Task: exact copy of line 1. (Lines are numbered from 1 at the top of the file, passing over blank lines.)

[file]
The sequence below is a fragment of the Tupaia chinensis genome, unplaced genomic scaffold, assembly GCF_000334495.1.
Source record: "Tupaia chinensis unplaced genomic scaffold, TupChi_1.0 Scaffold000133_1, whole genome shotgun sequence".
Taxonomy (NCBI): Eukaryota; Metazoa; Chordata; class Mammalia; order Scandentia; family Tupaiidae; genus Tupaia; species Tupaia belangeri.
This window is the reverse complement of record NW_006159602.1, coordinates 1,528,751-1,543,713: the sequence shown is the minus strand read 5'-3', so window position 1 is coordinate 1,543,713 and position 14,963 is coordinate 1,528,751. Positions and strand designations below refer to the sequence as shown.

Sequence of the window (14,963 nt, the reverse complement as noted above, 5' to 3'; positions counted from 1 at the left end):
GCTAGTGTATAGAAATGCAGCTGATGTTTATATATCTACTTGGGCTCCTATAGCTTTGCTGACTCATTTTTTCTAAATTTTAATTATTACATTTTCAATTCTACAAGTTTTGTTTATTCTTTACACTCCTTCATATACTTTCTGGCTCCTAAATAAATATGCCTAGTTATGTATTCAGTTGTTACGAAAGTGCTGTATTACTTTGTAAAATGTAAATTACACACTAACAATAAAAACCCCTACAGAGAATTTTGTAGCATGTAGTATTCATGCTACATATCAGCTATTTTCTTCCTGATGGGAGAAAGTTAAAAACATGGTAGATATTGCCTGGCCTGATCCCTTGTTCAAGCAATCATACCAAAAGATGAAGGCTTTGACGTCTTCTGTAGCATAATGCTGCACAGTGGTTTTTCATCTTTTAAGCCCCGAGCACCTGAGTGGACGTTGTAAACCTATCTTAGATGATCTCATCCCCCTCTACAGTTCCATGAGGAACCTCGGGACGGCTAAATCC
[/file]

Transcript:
The sequence below is a fragment of the Tupaia chinensis genome, unplaced genomic scaffold, assembly GCF_000334495.1.